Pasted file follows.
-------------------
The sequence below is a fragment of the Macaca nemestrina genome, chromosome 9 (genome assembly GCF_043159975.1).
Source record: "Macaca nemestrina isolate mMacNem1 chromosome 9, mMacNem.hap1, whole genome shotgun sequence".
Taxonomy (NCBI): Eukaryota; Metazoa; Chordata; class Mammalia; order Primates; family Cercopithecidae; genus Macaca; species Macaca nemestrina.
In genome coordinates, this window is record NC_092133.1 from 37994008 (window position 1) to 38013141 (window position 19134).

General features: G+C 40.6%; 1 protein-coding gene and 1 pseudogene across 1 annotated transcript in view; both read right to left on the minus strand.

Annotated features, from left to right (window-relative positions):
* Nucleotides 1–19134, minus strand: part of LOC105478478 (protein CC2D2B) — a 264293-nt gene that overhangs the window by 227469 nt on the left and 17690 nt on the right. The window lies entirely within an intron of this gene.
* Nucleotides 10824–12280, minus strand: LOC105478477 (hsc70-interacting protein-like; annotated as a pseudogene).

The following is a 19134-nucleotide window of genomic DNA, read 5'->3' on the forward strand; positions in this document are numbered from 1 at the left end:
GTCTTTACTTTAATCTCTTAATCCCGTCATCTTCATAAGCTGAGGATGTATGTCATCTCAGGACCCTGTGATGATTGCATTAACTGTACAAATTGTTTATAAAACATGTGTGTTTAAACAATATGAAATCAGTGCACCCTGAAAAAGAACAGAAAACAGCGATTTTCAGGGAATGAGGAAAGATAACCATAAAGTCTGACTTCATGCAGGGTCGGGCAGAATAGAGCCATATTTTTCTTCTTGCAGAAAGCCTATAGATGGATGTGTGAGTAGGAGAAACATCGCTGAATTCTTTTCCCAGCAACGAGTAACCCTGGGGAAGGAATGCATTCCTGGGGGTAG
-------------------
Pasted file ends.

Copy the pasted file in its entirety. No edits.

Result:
The sequence below is a fragment of the Macaca nemestrina genome, chromosome 9 (genome assembly GCF_043159975.1).
Source record: "Macaca nemestrina isolate mMacNem1 chromosome 9, mMacNem.hap1, whole genome shotgun sequence".
Taxonomy (NCBI): Eukaryota; Metazoa; Chordata; class Mammalia; order Primates; family Cercopithecidae; genus Macaca; species Macaca nemestrina.
In genome coordinates, this window is record NC_092133.1 from 37994008 (window position 1) to 38013141 (window position 19134).

General features: G+C 40.6%; 1 protein-coding gene and 1 pseudogene across 1 annotated transcript in view; both read right to left on the minus strand.

Annotated features, from left to right (window-relative positions):
* Nucleotides 1–19134, minus strand: part of LOC105478478 (protein CC2D2B) — a 264293-nt gene that overhangs the window by 227469 nt on the left and 17690 nt on the right. The window lies entirely within an intron of this gene.
* Nucleotides 10824–12280, minus strand: LOC105478477 (hsc70-interacting protein-like; annotated as a pseudogene).

The following is a 19134-nucleotide window of genomic DNA, read 5'->3' on the forward strand; positions in this document are numbered from 1 at the left end:
GTCTTTACTTTAATCTCTTAATCCCGTCATCTTCATAAGCTGAGGATGTATGTCATCTCAGGACCCTGTGATGATTGCATTAACTGTACAAATTGTTTATAAAACATGTGTGTTTAAACAATATGAAATCAGTGCACCCTGAAAAAGAACAGAAAACAGCGATTTTCAGGGAATGAGGAAAGATAACCATAAAGTCTGACTTCATGCAGGGTCGGGCAGAATAGAGCCATATTTTTCTTCTTGCAGAAAGCCTATAGATGGATGTGTGAGTAGGAGAAACATCGCTGAATTCTTTTCCCAGCAACGAGTAACCCTGGGGAAGGAATGCATTCCTGGGGGTAG